James And James/Pixland/Getty Images
A Recirculating Infusion Mash System (RIMS) is a system to precisely control the temperature of the mash process in home brewing beer. RIMS offers an advantage over simpler methods of making beer because of the ability of a RIMS system to precisely hold mash temperatures, especially important during step mash processes. Beyond the shared elements of heat exchangers and pumps, these systems vary widely and show the personality of the builder, usually the home brewer himself. Before starting your own RIMS build, study as many systems as you can and plan carefully, keeping safety and ease of use in mind.
Decide whether to build a wooden or metal support for your system. Either works well with an all-electric system, but metal is better for a gas-fired brewery. Which ever you choose, build your stand to support the weight of at least 20 gallons of water, or 72.6 Kilogram.
Determine the location of your RIMS system. It should be close to the electrical supply to avoid long runs of power-robbing wire. A water source is also convenient, but not as necessary unless you are planning to use a counter-flow cooler for cooling your wort.
Build the heat exchanger using a heating element designed for a hot water heater. The available amperage to your brewery will determine the maximum wattage of the element you can use. The body of the exchanger is typically a section of copper tubing, large enough to house the heater element. Drill a 1/2 inch hole on one side and near each end of the tube and solder in a piece of 1/2 inch diameter copper tubing to act as a pipe nipple. Solder a cap on the end of the tubing opposite the heating element, making sure the cap is leak proof. Finally, insert the heater element in the open end of the tubing and screw and epoxy it in place. The fit must be leakproof when completed.
Using the correct sized wire for the amperage your element will draw, connect the heat exchanger to a solid-state relay that has contacts rated for more amperage than your heating element requires. A digital temperature controller, which can be purchased locally or from auction sites such as eBay, controls the switching of the relay, turning the heating element on and off as necessary to maintain the selected temperature. Place the thermocouple from the controller in the system where it will be in constant contact with the wort; many people suggest that the best location is in the pipe between the mash tun and the pump.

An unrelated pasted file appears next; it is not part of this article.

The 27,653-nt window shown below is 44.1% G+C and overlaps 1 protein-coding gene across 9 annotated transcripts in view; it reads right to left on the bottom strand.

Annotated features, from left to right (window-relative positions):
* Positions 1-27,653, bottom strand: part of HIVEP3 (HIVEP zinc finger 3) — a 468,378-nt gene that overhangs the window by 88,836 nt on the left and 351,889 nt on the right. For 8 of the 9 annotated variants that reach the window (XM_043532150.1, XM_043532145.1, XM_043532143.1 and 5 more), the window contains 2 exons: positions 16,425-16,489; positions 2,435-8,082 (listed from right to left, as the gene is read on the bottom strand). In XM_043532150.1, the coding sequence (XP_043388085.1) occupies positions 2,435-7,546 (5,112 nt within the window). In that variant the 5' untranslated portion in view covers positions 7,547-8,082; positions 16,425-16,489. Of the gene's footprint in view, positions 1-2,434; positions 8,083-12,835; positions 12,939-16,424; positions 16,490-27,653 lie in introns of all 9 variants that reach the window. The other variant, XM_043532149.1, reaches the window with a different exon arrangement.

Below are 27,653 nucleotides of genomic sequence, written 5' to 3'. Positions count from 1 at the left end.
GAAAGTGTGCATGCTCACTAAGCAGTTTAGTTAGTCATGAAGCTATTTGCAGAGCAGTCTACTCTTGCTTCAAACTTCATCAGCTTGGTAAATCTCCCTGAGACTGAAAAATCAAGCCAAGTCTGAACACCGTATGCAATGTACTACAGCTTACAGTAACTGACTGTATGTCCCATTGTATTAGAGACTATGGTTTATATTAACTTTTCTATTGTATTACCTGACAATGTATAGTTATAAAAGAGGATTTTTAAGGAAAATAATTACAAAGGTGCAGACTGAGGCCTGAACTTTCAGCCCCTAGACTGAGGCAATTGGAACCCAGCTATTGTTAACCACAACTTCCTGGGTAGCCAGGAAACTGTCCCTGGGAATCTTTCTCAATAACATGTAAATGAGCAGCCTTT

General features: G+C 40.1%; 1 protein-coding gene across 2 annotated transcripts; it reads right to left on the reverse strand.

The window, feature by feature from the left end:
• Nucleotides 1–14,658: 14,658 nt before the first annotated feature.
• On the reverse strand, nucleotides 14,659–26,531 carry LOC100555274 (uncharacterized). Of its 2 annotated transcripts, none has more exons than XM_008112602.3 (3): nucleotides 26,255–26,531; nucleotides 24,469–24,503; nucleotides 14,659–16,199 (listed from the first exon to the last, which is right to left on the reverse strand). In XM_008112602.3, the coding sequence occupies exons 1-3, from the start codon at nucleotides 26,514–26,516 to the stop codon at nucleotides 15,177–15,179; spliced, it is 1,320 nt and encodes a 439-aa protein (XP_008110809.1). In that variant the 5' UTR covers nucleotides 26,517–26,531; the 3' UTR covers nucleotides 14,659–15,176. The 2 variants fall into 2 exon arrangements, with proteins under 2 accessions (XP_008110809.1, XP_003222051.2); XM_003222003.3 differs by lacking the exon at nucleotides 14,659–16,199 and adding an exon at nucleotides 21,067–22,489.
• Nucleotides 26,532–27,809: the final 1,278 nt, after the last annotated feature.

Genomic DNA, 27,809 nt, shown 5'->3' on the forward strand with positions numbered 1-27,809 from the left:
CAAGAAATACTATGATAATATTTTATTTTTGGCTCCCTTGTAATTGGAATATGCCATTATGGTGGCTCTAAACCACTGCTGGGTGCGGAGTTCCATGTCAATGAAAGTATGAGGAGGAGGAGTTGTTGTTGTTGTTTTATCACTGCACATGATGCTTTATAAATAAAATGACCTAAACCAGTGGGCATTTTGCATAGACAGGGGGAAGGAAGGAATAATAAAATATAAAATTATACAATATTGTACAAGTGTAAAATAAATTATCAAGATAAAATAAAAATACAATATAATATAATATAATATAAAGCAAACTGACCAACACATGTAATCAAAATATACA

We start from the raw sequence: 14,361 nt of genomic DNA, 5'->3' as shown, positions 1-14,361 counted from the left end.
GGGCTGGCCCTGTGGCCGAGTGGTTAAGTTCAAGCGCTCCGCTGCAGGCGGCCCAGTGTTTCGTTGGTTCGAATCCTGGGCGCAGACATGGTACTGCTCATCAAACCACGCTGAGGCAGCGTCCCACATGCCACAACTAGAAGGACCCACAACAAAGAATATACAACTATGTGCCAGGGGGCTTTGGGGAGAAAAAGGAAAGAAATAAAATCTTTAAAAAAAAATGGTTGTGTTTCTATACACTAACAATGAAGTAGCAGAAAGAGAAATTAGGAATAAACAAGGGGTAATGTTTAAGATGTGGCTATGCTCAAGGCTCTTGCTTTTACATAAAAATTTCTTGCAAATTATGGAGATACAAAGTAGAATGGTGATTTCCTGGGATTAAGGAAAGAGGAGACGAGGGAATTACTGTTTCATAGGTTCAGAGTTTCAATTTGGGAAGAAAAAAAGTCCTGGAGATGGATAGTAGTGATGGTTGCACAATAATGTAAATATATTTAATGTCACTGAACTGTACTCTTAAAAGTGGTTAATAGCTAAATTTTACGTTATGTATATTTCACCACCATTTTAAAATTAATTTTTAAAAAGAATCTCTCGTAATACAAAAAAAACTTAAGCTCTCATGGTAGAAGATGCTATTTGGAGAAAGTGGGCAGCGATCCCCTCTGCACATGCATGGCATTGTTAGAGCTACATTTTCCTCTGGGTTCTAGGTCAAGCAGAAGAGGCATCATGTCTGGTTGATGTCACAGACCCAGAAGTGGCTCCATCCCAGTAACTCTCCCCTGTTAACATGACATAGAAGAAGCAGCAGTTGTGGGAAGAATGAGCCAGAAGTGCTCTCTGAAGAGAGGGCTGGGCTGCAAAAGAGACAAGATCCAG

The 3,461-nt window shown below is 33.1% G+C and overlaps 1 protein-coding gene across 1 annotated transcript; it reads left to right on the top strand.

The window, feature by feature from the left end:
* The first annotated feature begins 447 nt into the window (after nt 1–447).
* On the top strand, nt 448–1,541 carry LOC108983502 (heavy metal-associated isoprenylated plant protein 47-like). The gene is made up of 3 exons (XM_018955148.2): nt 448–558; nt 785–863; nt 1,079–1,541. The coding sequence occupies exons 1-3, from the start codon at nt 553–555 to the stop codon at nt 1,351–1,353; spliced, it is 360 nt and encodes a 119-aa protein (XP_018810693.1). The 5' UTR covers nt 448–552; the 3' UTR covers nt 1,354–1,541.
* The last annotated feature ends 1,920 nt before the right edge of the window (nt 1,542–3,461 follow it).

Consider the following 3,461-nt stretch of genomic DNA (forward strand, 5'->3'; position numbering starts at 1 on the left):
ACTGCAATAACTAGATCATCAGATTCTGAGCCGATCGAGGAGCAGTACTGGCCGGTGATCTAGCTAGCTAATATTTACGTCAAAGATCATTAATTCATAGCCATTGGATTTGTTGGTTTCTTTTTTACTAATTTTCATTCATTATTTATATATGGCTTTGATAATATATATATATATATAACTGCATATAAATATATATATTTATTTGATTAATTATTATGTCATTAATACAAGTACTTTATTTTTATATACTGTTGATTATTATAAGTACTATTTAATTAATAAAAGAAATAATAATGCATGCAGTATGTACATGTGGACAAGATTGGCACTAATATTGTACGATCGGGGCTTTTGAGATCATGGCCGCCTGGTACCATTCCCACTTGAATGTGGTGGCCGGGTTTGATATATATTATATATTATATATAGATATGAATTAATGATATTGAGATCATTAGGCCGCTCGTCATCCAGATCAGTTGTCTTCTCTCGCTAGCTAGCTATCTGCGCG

Select a magnetic drive pump with a stainless steel or composite impeller and housing that is rated for boiling temperatures. Mount the pump below the bottom of your mash tun. Wire it to run constantly when the system is plugged in. A ball valve should be fitted with a pipe nipple on both sides and inserted in the tubing between the pump and the heat exchanger. Regulate the flow from the mash tun with this valve.
Use a cooler for the mash tun to reduce the amount of time your heat exchanger runs. Typical coolers for this use are the five and ten gallon coolers available at department and home improvement stores. Replace the drain valve with a hose nipple or quick-disconnect pipe fitting. The seal between the nipple or fitting and the cooler must leakproof.
Plumb the drain from the mash tun to the pump inlet. Plumb the output side to move the wort through the heat exchanger and back to the top of the grain bed in the mash tun. Make a manifold of copper tubing or CPVC pipe to spread the flow from the return line as evenly as possible over the top of the mash. This avoids channelling and puddling. Add valves and additional plumbing as desired to move the wort to the boil kettle using the same pump. Gravity can accomplish the same thing in a simple RIMS sytem, reducing cost and complexity.
- Electricity and water is a dangerous combination. Plug your RIMS system into a ground-fault interrupter (GFI) receptacle, making certain that the GFI is rated for the load.
- James And James/Pixland/Getty Images